We are praying with expectancy, excited to see what our Father in heaven does as thousands of people lift up Turkey on a consistent basis for the next 31 days. We hope you’ll join us, starting tomorrow!
Posted on April 1st, 2014 by Jonathan
Several weeks ago, we told you of reports coming out of North Korea that told of 33 Christians who were awaiting execution for their involvement in planting 500 underground house churches. We cited theWashington Times and the Christian Post, and it has since come to our attention that their source may not be entirely accurate.
A seemingly more reliable report confirms that many people were detained and for their alleged involvement in helping South Korean missionary Kim Jung-wook sneak into North Korea, though they may not have all been Christians:
North Korean authorities have detained dozens of people accused of helping a South Korean missionary smuggle himself into the country, a local source said, as a report suggested that some of them face execution on charges of conspiring with him to set up underground churches.
As you can see, while it is still entirely possible that underground Christians face execution, we simply don’t know for sure. The report goes on to say that some of the detainees “include guards,” which means that it’s also entirely possible that not all the detainees were Christian and that the motivation for their detention may have had nothing to do with underground house churches.
We would still urge you to pray for Kim Jung-wook, whose current plight is far from favorable. And while one Christian blogger cautions us to stop referring to the detainees as “underground Christians,” we should still pray for them, too. Whether or not they’re all believers, it’s undeniable that they are in danger. Although the nature of news coming from North Korea can be murky and disputed, at least two facts do remain: the government is impossibly harsh toward its citizens and vehemently opposed to Christians.
Posted on March 17th, 2014 by Jonathan
In case you missed it, the prayer focus for the upcoming Secret Church (“The Cross and Everyday Life”) is the peoples of Turkey. Today, Turkey is 99% Muslim. Though there are only a handful of believers there now, there was a day when Christianity thrived in the region. Join us as we learn more about this country and the rich Christian history of a region now dominated by mosques.
Secret Church 14, “The Cross and Everyday Life,” takes place on Good Friday, April 18, 2014. You can find out more information and register for the simulcast at SecretChurch.org.
Posted on March 14th, 2014 by Paul
Pillar 5: Hajj (Pilgrimage)
What is the Hajj?
Every Muslim, anywhere in the world, is obliged to perform, at least once in a lifetime, the Hajj. The Hajj is the Muslim ritual pilgrimage to Mecca. Mecca (Saudi Arabia) is the holiest city in Islam. Every Muslim that is physically and financially able is expected to make the trip to Mecca. This pilgrimage occurs during a fixed time on an annual basis. Every year during the 12th month of the Islamic calendar (Dhul Hijjah) Muslims from all over the world assemble in Mecca to worship Allah. This gathering of Muslims is very diverse and signifies the global influence of Islam around the world.
An estimated 3 million Muslims perform the Hajj on an annual basis. Over 60% of the visitors to Mecca during this time come from outside of the country. While on Hajj, Muslims focus on ritual cleansing and purification. Pilgrims will wear white Ihram clothing that typically consists of two white un-hemmed sheets (like towels) that are intended to make every pilgrim look and appear the same. It is important that the cloths do not have any stitching or color. The top sheet is draped over the chest and torso while the bottom sheet covers the hips and the legs. Muslims celebrate the sense of unity that is created when everyone is dressed in the same Ihram clothing.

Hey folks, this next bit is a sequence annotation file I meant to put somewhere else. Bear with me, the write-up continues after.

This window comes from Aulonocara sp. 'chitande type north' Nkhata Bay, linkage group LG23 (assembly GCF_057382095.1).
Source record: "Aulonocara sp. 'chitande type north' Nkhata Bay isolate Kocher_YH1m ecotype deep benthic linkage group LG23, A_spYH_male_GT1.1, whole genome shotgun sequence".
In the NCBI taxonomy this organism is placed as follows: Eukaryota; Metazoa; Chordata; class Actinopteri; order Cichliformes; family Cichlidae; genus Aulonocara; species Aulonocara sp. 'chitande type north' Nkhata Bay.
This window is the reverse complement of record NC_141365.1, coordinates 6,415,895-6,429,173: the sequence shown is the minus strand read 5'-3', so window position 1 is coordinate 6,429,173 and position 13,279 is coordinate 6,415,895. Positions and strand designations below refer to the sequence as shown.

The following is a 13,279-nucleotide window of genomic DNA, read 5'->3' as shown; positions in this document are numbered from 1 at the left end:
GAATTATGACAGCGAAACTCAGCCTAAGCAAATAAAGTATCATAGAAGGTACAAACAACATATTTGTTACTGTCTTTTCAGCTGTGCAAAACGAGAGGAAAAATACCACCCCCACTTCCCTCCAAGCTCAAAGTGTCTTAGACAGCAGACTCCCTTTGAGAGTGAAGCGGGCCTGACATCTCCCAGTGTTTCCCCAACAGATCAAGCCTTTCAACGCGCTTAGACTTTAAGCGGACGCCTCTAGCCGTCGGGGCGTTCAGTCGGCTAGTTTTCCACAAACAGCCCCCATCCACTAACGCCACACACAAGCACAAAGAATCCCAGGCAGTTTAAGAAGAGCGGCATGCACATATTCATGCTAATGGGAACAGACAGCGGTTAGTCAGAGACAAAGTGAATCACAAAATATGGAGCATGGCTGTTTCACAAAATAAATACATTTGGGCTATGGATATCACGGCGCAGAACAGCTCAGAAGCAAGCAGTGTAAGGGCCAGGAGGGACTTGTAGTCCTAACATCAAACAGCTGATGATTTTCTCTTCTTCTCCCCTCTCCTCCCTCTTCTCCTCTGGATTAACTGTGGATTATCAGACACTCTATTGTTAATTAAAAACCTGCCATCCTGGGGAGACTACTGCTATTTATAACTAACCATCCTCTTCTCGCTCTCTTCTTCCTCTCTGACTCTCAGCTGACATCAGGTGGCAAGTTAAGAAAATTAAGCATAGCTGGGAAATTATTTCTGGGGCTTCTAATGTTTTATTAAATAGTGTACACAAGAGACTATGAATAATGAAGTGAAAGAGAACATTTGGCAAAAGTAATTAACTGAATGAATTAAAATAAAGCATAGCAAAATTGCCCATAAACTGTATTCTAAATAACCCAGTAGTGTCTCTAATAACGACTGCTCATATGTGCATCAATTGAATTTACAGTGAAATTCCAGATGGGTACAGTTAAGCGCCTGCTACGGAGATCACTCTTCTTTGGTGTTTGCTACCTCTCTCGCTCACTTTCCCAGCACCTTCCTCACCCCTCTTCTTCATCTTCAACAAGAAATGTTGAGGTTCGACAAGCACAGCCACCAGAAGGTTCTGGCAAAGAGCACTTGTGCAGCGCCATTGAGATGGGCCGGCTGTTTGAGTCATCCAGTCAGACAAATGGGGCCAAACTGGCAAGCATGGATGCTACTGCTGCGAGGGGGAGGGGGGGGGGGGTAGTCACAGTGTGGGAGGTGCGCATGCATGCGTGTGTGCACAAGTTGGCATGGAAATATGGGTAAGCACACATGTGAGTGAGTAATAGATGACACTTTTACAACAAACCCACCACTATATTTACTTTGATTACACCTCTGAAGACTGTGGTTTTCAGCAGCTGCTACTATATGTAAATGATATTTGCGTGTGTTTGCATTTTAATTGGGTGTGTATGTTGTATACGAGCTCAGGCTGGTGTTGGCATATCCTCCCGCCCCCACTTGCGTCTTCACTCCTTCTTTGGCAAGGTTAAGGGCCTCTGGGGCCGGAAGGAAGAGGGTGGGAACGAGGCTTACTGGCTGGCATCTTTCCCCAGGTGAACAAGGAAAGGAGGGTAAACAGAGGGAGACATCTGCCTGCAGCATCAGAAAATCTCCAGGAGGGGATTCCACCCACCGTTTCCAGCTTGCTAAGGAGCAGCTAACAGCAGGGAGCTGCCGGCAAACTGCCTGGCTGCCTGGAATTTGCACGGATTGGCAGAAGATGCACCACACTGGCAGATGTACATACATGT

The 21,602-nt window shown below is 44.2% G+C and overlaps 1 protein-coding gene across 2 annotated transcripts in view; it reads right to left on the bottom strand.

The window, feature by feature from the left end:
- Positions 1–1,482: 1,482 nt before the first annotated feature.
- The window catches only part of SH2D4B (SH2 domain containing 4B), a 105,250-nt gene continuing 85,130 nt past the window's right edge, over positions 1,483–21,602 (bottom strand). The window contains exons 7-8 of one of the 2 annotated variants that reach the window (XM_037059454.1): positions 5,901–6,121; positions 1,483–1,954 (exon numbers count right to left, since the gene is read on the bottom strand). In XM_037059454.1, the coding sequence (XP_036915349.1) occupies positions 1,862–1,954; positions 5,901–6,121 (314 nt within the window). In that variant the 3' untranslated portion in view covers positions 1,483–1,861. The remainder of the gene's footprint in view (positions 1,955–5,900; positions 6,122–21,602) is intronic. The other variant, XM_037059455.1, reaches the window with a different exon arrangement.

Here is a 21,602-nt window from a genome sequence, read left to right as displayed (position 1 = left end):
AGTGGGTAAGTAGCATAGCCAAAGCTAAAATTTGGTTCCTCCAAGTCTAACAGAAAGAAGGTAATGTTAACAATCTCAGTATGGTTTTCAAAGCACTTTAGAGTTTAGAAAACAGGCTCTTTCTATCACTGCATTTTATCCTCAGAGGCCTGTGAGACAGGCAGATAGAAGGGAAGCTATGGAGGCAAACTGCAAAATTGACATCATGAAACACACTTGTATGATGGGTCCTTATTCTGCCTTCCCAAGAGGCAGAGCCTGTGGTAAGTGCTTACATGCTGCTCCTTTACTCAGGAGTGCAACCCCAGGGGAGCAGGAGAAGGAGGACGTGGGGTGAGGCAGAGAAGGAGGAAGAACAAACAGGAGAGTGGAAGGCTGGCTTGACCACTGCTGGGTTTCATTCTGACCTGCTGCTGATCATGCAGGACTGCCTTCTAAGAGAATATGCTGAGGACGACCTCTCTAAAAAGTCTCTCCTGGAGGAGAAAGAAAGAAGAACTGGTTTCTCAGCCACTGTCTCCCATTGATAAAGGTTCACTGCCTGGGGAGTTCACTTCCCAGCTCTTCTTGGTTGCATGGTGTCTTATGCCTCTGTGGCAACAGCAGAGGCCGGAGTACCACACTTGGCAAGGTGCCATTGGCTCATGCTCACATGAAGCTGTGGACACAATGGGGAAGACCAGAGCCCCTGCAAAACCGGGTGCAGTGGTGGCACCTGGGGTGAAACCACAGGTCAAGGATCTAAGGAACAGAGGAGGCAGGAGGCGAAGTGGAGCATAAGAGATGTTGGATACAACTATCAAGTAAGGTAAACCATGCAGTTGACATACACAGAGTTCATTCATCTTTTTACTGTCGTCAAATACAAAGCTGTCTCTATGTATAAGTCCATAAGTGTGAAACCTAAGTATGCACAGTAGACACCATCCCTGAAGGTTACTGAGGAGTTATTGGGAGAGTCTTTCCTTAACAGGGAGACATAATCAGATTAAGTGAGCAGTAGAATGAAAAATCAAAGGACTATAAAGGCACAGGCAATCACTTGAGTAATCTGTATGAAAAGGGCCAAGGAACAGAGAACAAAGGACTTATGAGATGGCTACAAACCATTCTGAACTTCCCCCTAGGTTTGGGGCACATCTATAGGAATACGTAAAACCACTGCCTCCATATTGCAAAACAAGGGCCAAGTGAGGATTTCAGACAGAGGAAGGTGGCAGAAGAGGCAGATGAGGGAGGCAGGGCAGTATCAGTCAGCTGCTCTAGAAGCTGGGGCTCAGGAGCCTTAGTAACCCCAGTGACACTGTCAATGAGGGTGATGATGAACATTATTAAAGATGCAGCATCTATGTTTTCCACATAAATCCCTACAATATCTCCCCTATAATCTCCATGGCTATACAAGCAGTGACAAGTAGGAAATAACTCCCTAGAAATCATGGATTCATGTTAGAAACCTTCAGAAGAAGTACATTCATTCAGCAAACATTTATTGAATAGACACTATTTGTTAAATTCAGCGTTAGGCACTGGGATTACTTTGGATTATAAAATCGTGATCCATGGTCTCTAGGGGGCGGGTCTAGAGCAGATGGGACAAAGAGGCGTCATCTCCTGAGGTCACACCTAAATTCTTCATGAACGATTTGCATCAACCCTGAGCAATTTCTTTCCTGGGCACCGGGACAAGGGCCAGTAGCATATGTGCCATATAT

Once in Mecca for the Hajj, Muslims will enter the Grand Mosque and perform a series of rituals over a four to five day period. Each person will walk counter-clockwise seven times around the Ka’ba. The Ka’ba is a small square building in the middle of the Grand Mosque that Muslims consider to be the original House of God built by Abraham. During the Hajj, Muslims will also run back and forth seven times between the mountains/hills of Al-Safa and Al-Marwah. Muslims will also drink water from the Zamzam well. According to Muslims, the Zamzam well is a miraculous source of water that is often associated with Abraham’s son, Ishmael. Perhaps the most interesting ritual during the Hajj is the stoning of the Devil. Muslims will throw seven stones at one of three walls in the city of Mina, which is nearby Mecca.
What is the significance of Hajj for Muslims in Turkey?
While many Muslims in Turkey desire to go on the Hajj, the reality is that very few have made the pilgrimage to Mecca. The cost and the ability to get from Turkey to Mecca is a barrier to many Muslims in Turkey. In fact, the Pew Research Center on religion estimates that only 9-10% of Muslims around the world have actually made the pilgrimage to Mecca. When Muslims in Turkey are able to go on Hajj it is a special event. In smaller towns, it is common to have a celebration, send people off, and then welcome them back. If you are in a Turkish airport around the time of the Hajj, you will likely see some Muslim pilgrims dressed in Ihram clothing and sandals. In the end, the Hajj is a once in a lifetime event for Muslims and exposes them to both the diversity and global influence of Islam as they gather with Muslims from all over the world in the birthplace of Islam to worship Allah and perform sacred Islamic rituals.